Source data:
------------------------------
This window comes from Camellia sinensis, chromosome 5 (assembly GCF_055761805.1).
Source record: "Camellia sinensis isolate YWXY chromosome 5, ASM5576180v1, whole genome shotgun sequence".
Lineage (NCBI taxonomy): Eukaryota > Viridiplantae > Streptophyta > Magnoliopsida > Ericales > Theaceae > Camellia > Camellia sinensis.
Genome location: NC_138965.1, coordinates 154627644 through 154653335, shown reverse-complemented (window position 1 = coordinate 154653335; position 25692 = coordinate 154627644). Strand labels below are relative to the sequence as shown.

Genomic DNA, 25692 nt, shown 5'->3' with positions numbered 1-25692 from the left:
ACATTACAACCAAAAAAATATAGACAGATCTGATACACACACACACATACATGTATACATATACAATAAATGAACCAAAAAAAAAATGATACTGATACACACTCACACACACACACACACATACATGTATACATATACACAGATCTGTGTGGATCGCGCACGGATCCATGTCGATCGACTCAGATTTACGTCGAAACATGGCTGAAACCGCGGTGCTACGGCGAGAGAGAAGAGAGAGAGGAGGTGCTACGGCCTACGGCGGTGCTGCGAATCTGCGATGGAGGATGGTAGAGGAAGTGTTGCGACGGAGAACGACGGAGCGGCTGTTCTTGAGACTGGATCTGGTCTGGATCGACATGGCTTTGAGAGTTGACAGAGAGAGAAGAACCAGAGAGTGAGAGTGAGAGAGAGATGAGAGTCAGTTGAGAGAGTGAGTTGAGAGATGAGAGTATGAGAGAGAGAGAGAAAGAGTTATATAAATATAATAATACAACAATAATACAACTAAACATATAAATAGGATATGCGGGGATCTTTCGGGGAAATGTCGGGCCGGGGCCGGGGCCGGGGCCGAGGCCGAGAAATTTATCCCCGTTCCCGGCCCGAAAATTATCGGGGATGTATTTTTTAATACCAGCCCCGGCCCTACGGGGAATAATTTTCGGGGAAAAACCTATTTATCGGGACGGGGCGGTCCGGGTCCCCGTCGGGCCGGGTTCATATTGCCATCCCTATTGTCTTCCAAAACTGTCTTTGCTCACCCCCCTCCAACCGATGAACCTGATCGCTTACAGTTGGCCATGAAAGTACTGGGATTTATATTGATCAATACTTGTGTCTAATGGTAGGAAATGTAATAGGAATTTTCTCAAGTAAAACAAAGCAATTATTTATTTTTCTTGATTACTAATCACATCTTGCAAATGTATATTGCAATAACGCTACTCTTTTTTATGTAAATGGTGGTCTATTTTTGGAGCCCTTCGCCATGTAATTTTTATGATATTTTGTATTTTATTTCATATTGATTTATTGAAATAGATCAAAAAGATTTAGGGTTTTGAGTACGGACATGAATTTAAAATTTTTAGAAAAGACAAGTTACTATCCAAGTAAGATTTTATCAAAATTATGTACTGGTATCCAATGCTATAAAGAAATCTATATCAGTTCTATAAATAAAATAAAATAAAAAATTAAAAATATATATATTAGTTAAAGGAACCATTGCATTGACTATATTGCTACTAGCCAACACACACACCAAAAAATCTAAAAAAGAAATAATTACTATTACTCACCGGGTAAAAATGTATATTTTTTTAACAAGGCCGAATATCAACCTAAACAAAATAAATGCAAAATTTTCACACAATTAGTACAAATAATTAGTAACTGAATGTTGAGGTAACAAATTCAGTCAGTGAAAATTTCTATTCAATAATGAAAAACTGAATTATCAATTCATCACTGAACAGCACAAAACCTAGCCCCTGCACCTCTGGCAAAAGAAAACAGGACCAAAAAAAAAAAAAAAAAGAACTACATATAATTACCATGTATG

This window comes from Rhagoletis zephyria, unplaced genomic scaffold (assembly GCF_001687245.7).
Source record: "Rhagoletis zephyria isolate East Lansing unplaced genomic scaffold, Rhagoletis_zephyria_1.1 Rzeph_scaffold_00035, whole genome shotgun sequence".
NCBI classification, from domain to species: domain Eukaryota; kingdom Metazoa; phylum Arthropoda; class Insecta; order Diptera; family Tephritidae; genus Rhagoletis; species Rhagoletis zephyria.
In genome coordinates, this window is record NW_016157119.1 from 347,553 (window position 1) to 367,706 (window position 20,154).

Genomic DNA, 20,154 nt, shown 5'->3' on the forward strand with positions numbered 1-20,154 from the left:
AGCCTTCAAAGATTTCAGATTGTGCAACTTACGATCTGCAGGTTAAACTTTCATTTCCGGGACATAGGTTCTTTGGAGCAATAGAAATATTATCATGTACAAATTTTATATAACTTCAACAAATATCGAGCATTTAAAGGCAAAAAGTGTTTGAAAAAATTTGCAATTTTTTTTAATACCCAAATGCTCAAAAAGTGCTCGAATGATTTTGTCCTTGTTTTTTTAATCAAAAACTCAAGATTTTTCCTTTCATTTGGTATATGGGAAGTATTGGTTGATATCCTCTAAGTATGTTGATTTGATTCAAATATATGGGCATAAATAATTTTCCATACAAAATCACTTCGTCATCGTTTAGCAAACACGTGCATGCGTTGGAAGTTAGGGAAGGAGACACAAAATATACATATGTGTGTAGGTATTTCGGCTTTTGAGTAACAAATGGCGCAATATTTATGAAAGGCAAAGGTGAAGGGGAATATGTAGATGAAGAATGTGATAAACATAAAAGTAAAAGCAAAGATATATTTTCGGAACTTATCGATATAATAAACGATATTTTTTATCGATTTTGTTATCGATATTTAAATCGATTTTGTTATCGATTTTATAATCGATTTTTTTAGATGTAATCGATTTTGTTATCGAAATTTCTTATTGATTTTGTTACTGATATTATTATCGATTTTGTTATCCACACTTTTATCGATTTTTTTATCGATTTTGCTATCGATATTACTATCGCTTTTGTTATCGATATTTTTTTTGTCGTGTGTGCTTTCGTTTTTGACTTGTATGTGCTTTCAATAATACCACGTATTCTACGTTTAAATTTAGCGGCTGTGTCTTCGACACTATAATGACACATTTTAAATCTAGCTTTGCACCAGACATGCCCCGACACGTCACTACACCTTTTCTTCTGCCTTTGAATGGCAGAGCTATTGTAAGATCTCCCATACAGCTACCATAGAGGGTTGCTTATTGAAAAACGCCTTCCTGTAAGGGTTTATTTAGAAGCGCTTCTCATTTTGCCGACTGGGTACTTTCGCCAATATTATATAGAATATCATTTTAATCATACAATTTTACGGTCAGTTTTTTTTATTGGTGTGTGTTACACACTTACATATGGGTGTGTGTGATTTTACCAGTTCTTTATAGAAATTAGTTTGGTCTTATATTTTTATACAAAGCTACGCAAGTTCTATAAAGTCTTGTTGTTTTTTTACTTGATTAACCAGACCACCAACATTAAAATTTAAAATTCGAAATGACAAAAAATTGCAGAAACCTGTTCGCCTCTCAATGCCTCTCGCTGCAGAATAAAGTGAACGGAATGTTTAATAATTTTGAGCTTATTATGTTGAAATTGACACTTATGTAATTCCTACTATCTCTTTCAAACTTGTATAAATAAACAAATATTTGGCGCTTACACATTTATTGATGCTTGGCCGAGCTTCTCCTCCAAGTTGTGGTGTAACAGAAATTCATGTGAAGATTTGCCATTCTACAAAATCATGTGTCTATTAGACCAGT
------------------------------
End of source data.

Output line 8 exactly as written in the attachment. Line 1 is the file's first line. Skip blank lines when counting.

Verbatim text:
Source record: "Rhagoletis zephyria isolate East Lansing unplaced genomic scaffold, Rhagoletis_zephyria_1.1 Rzeph_scaffold_00035, whole genome shotgun sequence".